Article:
Wreaking by James Scudamore
The Wreaking of the title of James Scudamore's novel is a vast disused mental hospital on the south coast, close to a bleakly fading seaside town. After its closure, Wreaking is bought by Jasper Scriven, an unstable, grieving single father, who brings his troubled teenage daughter Cleo with him to live in the eerie isolation of empty hospital wards and endless echoing corridors. But what happened at Wreaking to estrange them, and what horrific accident resulted in the loss of Cleo's eye? Why, years later, is the adult Cleo being stalked by Roland, a petty criminal who works for a grotesquely seedy, sinister boss, living in a dankly threatening storage unit under a railway arch? And what of Wreaking's former inmates and staff? Mona and Carole both frequented Wreaking in the past, and are now living in a rundown guest house - but which was the nurse and which was the patient?
As you may have guessed, Wreaking is far from a barrel of laughs: it is, in fact, one of the bleakest novels I've read in a long time. Filled with a powerful, pervasive air of decay and degeneration - both physical and mental - it gave me a sense of profound unease. That isn't to say it isn't an exceptional novel - it is. It's a beautifully crafted book that is made all the more unsettling by the quality of Scudamore's prose, a well-proportioned mix of the poetic and the deliberately and depressingly mundane. The use of language, the awkwardly off-kilter characters and the ever-present air of dread that hangs over the entire novel reminded me of Nicola Barker's Darkmans, or Hilary Mantel's Beyond Black, and those aren't comparisons I would make lightly.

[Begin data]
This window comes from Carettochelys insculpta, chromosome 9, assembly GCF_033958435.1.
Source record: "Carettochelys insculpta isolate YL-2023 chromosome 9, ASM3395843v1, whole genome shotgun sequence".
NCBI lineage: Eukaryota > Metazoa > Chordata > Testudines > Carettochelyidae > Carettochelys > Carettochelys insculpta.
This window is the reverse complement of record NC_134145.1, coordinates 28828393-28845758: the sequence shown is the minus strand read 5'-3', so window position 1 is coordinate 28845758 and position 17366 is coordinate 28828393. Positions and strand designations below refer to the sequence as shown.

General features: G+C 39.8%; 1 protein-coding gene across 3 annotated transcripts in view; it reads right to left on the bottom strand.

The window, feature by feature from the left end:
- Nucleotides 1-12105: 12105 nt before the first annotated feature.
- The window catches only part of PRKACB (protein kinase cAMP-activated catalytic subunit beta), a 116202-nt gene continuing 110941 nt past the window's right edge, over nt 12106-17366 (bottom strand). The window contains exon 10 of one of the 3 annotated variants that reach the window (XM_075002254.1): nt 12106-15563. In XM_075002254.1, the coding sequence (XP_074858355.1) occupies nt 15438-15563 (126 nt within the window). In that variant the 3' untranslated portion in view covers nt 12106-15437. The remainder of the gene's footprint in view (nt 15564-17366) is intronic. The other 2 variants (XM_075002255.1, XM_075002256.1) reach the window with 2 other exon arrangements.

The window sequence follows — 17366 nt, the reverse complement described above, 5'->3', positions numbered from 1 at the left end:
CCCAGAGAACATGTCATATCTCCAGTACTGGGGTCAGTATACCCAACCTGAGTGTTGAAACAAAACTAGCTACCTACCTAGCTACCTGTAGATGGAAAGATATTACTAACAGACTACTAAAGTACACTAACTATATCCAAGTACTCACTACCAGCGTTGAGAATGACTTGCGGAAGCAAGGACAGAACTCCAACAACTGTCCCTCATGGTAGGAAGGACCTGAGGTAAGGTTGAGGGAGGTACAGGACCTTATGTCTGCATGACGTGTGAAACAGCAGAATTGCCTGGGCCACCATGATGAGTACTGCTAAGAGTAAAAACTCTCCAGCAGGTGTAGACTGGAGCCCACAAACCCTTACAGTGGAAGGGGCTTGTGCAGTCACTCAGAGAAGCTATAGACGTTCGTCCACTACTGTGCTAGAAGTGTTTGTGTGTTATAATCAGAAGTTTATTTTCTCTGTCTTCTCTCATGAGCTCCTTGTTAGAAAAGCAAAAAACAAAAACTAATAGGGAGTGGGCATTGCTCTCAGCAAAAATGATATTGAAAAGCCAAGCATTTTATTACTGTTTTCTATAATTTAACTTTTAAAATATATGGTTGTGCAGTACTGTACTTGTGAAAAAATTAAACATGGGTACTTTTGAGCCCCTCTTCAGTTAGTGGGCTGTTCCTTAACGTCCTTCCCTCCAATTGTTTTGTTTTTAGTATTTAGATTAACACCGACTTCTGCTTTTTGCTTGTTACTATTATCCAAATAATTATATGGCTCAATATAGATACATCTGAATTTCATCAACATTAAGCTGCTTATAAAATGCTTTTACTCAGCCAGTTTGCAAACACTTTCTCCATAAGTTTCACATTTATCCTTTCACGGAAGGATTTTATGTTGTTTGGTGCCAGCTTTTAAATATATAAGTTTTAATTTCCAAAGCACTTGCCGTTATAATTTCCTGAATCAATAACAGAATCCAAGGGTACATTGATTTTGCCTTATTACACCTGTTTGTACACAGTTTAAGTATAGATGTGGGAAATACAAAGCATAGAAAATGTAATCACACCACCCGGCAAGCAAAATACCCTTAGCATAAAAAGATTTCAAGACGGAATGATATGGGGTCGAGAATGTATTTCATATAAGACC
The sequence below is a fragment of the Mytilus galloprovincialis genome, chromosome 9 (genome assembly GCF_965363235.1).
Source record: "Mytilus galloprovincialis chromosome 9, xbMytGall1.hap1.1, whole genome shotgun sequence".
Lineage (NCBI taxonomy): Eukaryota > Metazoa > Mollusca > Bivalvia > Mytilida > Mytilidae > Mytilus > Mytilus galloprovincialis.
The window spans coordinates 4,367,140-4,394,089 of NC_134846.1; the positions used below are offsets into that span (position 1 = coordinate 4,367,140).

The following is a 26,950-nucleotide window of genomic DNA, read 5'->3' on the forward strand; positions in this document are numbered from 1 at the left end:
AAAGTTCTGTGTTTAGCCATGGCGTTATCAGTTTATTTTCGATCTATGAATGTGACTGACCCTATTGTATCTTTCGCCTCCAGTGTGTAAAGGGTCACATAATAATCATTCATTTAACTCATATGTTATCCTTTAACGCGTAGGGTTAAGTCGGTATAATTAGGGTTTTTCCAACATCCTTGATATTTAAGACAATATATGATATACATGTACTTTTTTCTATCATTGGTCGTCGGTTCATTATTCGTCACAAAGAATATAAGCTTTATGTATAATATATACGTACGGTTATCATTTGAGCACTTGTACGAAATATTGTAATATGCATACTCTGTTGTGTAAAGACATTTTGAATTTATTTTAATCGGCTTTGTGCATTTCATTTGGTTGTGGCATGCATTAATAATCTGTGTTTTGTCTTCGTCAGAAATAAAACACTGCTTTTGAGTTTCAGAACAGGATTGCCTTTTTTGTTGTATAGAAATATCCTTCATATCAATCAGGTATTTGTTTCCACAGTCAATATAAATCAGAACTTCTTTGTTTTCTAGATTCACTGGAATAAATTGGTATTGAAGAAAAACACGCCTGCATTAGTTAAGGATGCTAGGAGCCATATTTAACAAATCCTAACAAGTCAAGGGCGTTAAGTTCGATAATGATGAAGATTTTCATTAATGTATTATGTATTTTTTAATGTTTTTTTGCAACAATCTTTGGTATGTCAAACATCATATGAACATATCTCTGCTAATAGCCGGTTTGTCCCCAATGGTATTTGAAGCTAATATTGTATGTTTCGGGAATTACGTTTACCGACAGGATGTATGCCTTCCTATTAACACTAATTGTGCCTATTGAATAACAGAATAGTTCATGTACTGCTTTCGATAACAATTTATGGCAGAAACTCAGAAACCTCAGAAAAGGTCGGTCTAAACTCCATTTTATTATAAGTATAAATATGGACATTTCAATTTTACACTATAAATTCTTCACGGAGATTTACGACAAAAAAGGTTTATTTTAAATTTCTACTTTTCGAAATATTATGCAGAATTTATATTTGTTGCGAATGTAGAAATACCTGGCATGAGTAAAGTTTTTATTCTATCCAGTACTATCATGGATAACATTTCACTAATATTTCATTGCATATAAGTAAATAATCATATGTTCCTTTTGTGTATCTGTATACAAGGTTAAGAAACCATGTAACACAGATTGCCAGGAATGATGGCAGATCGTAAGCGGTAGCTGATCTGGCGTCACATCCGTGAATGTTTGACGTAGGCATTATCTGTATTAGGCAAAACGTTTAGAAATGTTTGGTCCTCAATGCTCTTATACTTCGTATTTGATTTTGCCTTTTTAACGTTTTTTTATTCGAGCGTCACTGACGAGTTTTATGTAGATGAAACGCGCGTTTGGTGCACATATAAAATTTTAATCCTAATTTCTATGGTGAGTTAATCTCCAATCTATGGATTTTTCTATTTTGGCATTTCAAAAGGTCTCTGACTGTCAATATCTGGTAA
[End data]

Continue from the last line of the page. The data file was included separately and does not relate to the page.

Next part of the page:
Wreaking flits between each character's past and present, piecing together the connections between them. At one time or another, they all inhabited Wreaking - or perhaps it inhabited them. Each of them is an irreparably damaged individual, and Wreaking appears to be a remarkably damaging environment. For all its work to cure the insane when it was a functioning psychiatric hospital, once closed down Wreaking seems to breed madness, the crumbling building and its overgrown grounds feeding off the mental deterioration of everyone who comes into contact with it, from the deluded Jasper and the fearful, lonely Cleo to awkward, shambling Roland and his sadistic troublemaker of a friend, Oliver.
The story of Jasper, Cleo and Roland is gradually untangled through a non-linear plot structure that at times feels like a slowly developing nightmare in which unspeakable terrors are always around the corner, but nonetheless always unseen: everything Scudamore withholds is every bit as significant as what he reveals.
All this said, from an entirely subjective point of view, I would be hard-pushed to say I enjoyed reading Wreaking, and there were times when I almost decided not to finish it. I suspect, however, that this has a lot more to do with my personal state of mind than the novel itself; it deals with a number of topics I find difficult to read about. It's a remarkable book, however, and it's hard to find fault with its incredibly skilled construction.